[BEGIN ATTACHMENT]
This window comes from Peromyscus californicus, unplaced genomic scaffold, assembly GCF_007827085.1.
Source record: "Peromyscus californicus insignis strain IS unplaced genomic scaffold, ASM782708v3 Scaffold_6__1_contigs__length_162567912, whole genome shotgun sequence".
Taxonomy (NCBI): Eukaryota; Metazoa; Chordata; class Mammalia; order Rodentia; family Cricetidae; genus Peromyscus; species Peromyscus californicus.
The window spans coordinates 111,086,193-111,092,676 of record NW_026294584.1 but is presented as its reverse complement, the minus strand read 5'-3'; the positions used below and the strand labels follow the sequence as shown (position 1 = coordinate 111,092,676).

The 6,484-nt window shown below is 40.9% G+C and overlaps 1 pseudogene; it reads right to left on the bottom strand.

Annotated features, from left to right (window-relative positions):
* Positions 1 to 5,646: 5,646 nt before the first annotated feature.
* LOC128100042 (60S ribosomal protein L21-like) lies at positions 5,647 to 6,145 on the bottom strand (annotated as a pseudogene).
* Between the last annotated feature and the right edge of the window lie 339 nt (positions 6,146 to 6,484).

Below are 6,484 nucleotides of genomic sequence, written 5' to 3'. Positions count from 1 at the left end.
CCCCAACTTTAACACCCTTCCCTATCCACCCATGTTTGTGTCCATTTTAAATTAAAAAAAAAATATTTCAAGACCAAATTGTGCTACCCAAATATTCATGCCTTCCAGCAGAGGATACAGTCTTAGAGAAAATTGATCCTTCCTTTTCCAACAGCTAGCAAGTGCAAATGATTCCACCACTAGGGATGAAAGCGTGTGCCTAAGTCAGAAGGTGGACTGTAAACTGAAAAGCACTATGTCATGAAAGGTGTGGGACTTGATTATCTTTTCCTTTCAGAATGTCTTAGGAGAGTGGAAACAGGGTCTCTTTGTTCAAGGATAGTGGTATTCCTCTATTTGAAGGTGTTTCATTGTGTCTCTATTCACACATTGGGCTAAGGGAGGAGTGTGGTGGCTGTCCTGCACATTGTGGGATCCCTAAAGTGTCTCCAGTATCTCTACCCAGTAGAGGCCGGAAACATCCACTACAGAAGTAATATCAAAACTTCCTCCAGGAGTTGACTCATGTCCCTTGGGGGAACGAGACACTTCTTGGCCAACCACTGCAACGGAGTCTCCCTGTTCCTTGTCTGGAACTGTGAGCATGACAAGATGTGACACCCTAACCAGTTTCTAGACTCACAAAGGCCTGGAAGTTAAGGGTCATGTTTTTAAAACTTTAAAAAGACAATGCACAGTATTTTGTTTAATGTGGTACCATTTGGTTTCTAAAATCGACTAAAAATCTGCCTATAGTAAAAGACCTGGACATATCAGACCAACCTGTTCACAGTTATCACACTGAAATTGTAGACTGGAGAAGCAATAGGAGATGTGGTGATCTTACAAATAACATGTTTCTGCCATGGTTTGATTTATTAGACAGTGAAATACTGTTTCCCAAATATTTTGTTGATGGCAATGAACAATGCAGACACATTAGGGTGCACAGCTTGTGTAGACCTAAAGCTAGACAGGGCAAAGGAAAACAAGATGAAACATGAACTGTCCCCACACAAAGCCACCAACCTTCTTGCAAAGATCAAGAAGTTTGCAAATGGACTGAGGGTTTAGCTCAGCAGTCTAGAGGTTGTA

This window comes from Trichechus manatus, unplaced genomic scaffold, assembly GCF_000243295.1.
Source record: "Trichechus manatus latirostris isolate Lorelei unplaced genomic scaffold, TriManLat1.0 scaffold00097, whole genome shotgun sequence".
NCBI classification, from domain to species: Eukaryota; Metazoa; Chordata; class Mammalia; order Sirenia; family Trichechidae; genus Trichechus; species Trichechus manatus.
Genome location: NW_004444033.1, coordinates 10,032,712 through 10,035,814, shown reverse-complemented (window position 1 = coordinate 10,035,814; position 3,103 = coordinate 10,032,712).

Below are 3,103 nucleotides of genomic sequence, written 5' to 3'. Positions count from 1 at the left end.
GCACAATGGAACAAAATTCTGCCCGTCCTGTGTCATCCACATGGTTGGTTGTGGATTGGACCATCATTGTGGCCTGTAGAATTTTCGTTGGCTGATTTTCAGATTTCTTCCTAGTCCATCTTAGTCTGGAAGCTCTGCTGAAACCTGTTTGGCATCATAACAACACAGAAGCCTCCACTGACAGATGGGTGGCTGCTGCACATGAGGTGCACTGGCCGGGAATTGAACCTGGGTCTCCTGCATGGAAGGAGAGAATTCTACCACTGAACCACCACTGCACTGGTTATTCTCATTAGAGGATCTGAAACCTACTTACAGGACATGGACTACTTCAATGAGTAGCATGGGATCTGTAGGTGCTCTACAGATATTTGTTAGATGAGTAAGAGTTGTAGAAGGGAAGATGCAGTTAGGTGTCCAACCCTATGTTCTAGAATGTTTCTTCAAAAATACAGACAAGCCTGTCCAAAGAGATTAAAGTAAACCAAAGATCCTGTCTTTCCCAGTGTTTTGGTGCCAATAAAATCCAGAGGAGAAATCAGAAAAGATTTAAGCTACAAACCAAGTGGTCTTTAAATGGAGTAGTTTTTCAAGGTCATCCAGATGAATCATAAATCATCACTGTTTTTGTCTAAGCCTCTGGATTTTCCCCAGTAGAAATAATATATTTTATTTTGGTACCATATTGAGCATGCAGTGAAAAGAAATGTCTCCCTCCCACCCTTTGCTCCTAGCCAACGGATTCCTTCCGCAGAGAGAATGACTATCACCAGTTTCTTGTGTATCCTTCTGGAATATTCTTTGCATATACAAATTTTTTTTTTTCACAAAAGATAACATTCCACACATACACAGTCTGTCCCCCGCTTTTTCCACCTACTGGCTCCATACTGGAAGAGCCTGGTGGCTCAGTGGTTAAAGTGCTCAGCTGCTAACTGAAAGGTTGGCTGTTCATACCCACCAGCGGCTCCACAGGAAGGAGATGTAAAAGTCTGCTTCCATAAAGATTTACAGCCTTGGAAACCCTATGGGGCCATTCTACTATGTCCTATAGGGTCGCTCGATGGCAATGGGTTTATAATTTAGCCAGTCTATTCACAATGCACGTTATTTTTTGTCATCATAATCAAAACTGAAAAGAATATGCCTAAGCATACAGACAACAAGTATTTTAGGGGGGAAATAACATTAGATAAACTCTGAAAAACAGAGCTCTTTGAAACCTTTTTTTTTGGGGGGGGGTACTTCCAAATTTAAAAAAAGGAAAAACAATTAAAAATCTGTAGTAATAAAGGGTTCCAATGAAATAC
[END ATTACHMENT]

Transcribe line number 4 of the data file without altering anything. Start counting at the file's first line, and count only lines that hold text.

The window spans coordinates 111,086,193-111,092,676 of record NW_026294584.1 but is presented as its reverse complement, the minus strand read 5'-3'; the positions used below and the strand labels follow the sequence as shown (position 1 = coordinate 111,092,676).